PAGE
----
This season, the Mariners started slowly, but all of the sudden, they have fought their way back into the playoff picture. Seattle has erupted since the Ichiro trade, and Felix threw his perfect game which invigorated the Seattle fanbase. Hernandez’ historical outing was just the second of eight consecutive wins for the Mariners; a streak that continues currently.
All of the sudden, Mariner fans have reason to hope. They are 12 games out of the division lead, 7 back in the wild card race, and are the hottest team in baseball. Despite the reason for excitement, Mariner fans, myself included, seem to be pessimistic. Like most Mariner fans, I have dreaded putting my confidence in a team. For eleven years we have constantly been disappointed by the Mariners. Few things have gone right for us, and the last decade of frustration has turned us all into pessimists. This year I have been content with not being last, with winning a few games, with seeing a few guys improve a little, with being average.
However, something changed for me yesterday. It was a tied game in the eighth inning and Kyle Seager was at the plate with one out. Seager hit a ground ball into right-center that would have normally been a base hit, but instead, he hustled out of the box and dove into second head first to avoid a tag for a hustle double. A few batters later John Jaso walked. With a runner on first and second with two outs, Eric Thames doubled down the line and Jaso, who is not a very swift guy and had caught several games during the week, hustled all the way around from first to score and to give Seattle the two run lead. Wilhelmson came in for the save and delivered the eighth straight victory.
When I saw Seager go all-out to get into scoring position and then Jaso hustle all the way from first, it occurred to me that these guys aren’t trying to “not be last.” Trayvon Robinson hasn’t put his body on the line to make phenomenal catches in the pursuit of “being average.” These guys haven’t strung together late inning rallies hoping to “improve a little.” This team isn’t playing hard for another mediocre season, they are playing for a playoff spot.
As the fans, it’s our job to believe in these guys. This team has played great baseball since the Ichiro trade, taken series from playoff caliber teams, won fifteen out of the last sixteen home games, and won eight straight games; they deserve our support.
I’ll admit that the playoffs are a long shot. In all honesty, this is not a great baseball team. We don’t have any real run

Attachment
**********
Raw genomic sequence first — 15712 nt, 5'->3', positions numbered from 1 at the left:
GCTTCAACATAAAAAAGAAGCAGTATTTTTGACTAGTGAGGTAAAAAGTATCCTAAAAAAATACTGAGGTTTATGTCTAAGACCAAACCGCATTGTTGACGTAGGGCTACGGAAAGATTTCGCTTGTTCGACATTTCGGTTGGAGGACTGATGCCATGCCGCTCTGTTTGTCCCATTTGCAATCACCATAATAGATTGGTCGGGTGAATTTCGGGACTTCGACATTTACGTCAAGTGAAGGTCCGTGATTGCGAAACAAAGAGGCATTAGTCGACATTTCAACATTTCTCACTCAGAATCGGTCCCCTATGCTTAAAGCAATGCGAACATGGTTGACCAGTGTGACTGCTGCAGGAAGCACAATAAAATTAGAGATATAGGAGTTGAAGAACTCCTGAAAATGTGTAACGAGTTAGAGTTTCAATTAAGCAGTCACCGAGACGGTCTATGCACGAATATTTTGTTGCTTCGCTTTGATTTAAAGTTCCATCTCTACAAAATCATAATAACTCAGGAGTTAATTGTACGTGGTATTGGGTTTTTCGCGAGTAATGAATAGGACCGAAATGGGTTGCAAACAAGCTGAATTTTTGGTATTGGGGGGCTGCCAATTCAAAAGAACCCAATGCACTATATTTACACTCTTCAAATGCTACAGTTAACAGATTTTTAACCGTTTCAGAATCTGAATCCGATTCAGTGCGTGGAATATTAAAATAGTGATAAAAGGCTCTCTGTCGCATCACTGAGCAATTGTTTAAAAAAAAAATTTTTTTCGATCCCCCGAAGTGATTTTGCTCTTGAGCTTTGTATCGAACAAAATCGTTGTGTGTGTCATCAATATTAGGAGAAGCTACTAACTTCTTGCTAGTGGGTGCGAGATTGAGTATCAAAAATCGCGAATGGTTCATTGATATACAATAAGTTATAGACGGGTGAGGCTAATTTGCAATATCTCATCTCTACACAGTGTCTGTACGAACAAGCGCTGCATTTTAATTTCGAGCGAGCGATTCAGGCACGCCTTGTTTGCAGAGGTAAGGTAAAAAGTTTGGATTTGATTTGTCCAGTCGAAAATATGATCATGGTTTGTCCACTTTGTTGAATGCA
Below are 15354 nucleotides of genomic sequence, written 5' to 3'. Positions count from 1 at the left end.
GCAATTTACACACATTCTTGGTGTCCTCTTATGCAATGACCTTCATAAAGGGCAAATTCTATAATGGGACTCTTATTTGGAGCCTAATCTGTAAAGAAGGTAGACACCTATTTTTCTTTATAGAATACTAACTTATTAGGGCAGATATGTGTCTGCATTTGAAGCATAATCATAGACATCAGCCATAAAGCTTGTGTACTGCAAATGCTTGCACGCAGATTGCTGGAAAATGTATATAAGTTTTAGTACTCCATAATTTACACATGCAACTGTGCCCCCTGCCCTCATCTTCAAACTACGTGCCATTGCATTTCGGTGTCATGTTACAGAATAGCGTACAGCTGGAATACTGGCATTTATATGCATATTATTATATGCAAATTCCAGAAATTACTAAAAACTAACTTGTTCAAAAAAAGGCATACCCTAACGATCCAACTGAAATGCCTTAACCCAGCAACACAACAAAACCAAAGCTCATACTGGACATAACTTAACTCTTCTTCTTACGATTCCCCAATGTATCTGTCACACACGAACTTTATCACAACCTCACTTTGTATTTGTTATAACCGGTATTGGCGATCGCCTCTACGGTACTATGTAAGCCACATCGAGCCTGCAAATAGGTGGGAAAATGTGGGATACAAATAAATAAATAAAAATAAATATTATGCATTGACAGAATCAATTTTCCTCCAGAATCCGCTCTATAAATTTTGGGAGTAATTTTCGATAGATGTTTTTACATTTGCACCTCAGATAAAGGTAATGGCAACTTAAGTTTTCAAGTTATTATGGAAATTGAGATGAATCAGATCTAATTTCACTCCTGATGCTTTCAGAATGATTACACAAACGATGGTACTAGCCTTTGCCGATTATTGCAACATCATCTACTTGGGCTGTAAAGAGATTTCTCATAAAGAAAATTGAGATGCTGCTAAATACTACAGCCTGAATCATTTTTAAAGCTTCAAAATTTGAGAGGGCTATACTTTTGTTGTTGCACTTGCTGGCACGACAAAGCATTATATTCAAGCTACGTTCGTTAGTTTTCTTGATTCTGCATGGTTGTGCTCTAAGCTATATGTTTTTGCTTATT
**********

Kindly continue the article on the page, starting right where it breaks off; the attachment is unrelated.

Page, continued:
producers, much of the batting order has seen time in AAA this year, and the back-end of the pitching staff has had rough patches, but somehow they have won. Somehow we took two of three on the road against the Angels, somehow we threw the team’s first perfect game against a playoff caliber team, somehow we won eight straight, somehow we have come through in the clutch night after night, and somehow we actually got 40,000 fans into Safeco Field on a Tuesday night in August.
There is magic in the air. I have tried to ignore it, but I can’t anymore. I’m telling you that this team has a legitimate chance at the playoffs. We are 12 games out of the division lead right now, and we were 11.5 back at this time in 1995. This team isn’t anything remotely similar to the 1995 team, but it’s just another reason to believe.
The schedule is going to get pretty rough down the stretch however. We have quite a few games against the Rangers, A’s. The pessimistic me looked at that schedule and said, “There is no way we will survive those games,” but the newfound optimism inside of me says, “That schedule will give us a chance to pick up ground in the wild card race even faster.” It’s true, we have a challenging schedule, but if this team stays hot, they will have the chance to pass the A’s and Angels if they can win a couple of series.
Who knows, this could be a lucky winning streak, and we could get swept by the White Sox this week and be out of the race again, or we could fade down the stretch and end up ninth in wild card standings. Maybe this playoff run isn’t in the stars. If that is the case, then what’s the worst that can happen? We will simply be disappointed for the twelfth straight year. If we survived the Bavasi era, we can survive a disappointing finish to 2012, right?